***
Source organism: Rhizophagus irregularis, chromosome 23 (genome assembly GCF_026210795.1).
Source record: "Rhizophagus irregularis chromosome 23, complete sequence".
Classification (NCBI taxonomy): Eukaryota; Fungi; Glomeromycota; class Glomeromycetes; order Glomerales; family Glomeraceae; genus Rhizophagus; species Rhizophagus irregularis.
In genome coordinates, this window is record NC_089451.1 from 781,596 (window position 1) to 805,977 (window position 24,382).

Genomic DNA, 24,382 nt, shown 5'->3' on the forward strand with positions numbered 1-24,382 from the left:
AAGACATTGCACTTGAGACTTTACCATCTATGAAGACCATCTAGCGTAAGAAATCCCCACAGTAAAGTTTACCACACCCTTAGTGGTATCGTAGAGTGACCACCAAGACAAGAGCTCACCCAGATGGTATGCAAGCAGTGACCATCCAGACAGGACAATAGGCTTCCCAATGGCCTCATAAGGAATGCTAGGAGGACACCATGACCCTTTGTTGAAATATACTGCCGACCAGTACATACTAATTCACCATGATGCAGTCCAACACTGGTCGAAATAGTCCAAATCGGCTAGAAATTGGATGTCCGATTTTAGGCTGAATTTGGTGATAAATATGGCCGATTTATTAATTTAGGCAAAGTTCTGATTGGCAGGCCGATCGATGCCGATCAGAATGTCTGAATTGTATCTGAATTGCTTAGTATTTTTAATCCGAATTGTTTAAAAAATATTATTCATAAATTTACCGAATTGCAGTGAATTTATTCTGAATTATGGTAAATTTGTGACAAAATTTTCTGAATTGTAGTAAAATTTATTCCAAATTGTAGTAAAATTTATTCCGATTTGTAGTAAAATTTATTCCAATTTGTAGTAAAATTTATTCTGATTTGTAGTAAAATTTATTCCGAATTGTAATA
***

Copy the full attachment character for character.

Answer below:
Source organism: Rhizophagus irregularis, chromosome 23 (genome assembly GCF_026210795.1).
Source record: "Rhizophagus irregularis chromosome 23, complete sequence".
Classification (NCBI taxonomy): Eukaryota; Fungi; Glomeromycota; class Glomeromycetes; order Glomerales; family Glomeraceae; genus Rhizophagus; species Rhizophagus irregularis.
In genome coordinates, this window is record NC_089451.1 from 781,596 (window position 1) to 805,977 (window position 24,382).

Genomic DNA, 24,382 nt, shown 5'->3' on the forward strand with positions numbered 1-24,382 from the left:
AAGACATTGCACTTGAGACTTTACCATCTATGAAGACCATCTAGCGTAAGAAATCCCCACAGTAAAGTTTACCACACCCTTAGTGGTATCGTAGAGTGACCACCAAGACAAGAGCTCACCCAGATGGTATGCAAGCAGTGACCATCCAGACAGGACAATAGGCTTCCCAATGGCCTCATAAGGAATGCTAGGAGGACACCATGACCCTTTGTTGAAATATACTGCCGACCAGTACATACTAATTCACCATGATGCAGTCCAACACTGGTCGAAATAGTCCAAATCGGCTAGAAATTGGATGTCCGATTTTAGGCTGAATTTGGTGATAAATATGGCCGATTTATTAATTTAGGCAAAGTTCTGATTGGCAGGCCGATCGATGCCGATCAGAATGTCTGAATTGTATCTGAATTGCTTAGTATTTTTAATCCGAATTGTTTAAAAAATATTATTCATAAATTTACCGAATTGCAGTGAATTTATTCTGAATTATGGTAAATTTGTGACAAAATTTTCTGAATTGTAGTAAAATTTATTCCAAATTGTAGTAAAATTTATTCCGATTTGTAGTAAAATTTATTCCAATTTGTAGTAAAATTTATTCTGATTTGTAGTAAAATTTATTCCGAATTGTAATA